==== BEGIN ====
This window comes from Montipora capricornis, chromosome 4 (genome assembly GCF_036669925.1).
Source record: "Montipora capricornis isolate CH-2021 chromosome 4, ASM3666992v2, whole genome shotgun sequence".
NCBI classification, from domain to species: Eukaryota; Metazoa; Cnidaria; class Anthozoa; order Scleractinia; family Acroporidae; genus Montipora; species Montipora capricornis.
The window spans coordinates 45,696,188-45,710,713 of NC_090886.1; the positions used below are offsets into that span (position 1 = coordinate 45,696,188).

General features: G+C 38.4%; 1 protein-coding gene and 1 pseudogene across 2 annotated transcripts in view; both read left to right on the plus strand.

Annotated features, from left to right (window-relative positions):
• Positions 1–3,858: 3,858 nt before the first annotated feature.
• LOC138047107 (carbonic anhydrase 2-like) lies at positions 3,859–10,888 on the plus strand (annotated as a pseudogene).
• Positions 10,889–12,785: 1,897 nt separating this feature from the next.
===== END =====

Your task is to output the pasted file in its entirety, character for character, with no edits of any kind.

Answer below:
This window comes from Montipora capricornis, chromosome 4 (genome assembly GCF_036669925.1).
Source record: "Montipora capricornis isolate CH-2021 chromosome 4, ASM3666992v2, whole genome shotgun sequence".
NCBI classification, from domain to species: Eukaryota; Metazoa; Cnidaria; class Anthozoa; order Scleractinia; family Acroporidae; genus Montipora; species Montipora capricornis.
The window spans coordinates 45,696,188-45,710,713 of NC_090886.1; the positions used below are offsets into that span (position 1 = coordinate 45,696,188).

General features: G+C 38.4%; 1 protein-coding gene and 1 pseudogene across 2 annotated transcripts in view; both read left to right on the plus strand.

Annotated features, from left to right (window-relative positions):
• Positions 1–3,858: 3,858 nt before the first annotated feature.
• LOC138047107 (carbonic anhydrase 2-like) lies at positions 3,859–10,888 on the plus strand (annotated as a pseudogene).
• Positions 10,889–12,785: 1,897 nt separating this feature from the next.